The modern assumption that freedom is the necessary and sufficient condition of morality is not easily changed, for it also determines how we govern our social relations. Our society seems generally to think that to be moral, to act in a responsible way, is to pursue our desires fairly – that is, in a manner that does not impinge on anyone else’s freedom. We assume we can do as we want so long as we do not harm or limit anyone else’s choices. A good society is one that provides the greatest amount of freedom for the greatest number of people. Although such an ethic appears to be highly committed to the common good, in fact its supporting theory is individualistic, since the good turns out to be the sum of our individual desires.
Even more troubling than this individualism is the price we pay in holding this view of ourselves and others; the price is nothing less than a systematic form of self-deception. Insofar as we are people who care about anything at all, we necessarily impinge on the “freedom” of others. But we act as if we do not, thus hiding from ourselves and others the truth that we are necessarily tied together in a manner that mutually limits our lives. We have taught ourselves to describe our moral convictions as our “personal desires,” implying thereby that they need not significantly affect others. In fact, however, there is no morality that does not require others to suffer for our commitments. But there is nothing wrong with asking others to share and sacrifice for what we believe to be worthy. A more appropriate concern is whether what we commit ourselves to is worthy or not.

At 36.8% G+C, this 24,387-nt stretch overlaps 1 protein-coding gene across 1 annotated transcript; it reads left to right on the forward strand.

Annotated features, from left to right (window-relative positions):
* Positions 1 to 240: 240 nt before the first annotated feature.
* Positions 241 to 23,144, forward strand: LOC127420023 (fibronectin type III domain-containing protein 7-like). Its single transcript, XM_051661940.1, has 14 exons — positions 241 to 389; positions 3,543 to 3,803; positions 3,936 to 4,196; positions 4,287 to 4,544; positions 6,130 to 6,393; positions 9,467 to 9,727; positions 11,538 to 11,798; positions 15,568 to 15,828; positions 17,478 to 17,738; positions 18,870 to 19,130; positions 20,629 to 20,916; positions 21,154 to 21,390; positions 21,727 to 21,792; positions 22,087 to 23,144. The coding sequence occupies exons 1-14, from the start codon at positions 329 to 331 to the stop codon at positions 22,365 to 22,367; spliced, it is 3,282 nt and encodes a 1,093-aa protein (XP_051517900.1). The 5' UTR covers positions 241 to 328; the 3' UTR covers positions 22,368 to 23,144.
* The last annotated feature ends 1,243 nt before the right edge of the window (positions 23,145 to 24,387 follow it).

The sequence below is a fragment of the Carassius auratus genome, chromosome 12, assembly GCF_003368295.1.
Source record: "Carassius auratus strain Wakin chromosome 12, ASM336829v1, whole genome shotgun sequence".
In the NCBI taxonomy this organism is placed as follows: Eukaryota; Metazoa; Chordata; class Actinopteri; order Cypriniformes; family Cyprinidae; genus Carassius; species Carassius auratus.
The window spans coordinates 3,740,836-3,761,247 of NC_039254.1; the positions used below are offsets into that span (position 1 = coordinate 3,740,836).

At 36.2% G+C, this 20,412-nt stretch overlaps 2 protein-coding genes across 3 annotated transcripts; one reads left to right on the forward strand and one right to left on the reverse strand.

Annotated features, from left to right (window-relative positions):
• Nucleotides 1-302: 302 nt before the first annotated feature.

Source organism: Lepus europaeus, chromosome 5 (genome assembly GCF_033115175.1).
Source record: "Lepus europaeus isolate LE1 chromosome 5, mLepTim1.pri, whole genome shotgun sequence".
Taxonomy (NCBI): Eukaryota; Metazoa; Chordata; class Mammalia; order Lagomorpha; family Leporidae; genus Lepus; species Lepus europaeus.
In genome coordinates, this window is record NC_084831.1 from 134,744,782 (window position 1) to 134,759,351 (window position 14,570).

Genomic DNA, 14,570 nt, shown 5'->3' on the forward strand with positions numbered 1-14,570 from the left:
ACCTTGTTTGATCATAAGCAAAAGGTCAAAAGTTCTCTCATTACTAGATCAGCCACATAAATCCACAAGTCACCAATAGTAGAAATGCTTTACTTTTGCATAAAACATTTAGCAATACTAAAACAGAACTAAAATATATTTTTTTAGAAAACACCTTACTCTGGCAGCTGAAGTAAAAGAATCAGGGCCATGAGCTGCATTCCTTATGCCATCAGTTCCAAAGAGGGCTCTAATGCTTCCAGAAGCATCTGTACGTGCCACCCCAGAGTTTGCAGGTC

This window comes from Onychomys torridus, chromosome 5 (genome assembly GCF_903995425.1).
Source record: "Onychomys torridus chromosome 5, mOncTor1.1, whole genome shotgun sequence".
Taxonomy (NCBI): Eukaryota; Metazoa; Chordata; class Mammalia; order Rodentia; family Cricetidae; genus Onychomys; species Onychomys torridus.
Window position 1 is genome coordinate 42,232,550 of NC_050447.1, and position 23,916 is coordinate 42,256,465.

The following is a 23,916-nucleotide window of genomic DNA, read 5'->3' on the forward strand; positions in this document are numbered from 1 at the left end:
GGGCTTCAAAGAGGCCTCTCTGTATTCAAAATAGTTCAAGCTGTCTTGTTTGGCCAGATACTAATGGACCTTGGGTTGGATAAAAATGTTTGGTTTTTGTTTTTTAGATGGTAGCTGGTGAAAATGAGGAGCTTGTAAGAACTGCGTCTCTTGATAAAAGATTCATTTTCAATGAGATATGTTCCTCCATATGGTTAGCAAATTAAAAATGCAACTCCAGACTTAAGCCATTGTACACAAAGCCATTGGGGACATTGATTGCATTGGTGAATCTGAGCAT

As a result of our self-deception our relations have become unrelentingly manipulative. We see ourselves and others as but pawns engaged in elaborate games of power and self-interest. I do not mean to suggest that there has ever been a time or social order from which manipulation was absent. What is new about our present situation is that our best moral wisdom can conceive of no alternative. We seem able only to suggest ways to make the game more nearly fair. We are unable to provide an account of a morality worthy of requiring ourselves and others to suffer and thus releasing us from the prison of our own interests.
Our stress on freedom and its ethical expression renders us incapable of accounting for certain activities which seem central to the human project. Consider something as simple as the decision to have children. In an ethics of freedom how can we justify such a decision when it clearly involves an imposition of our will and desires on that new life. No amount of good care and/or love could be sufficient to redress the imbalance of freedom in this situation. We have forced this being into existence to satisfy our desires! In the ethos of freedom the relationship between parents and children cannot help but induce resentment and the resulting bargaining games. We resent the time our children require of us and they resent the burden of guilt they feel for what appears to be our begrudging care for them. We are thus caught in a web of manipulation from which we seem unable to escape.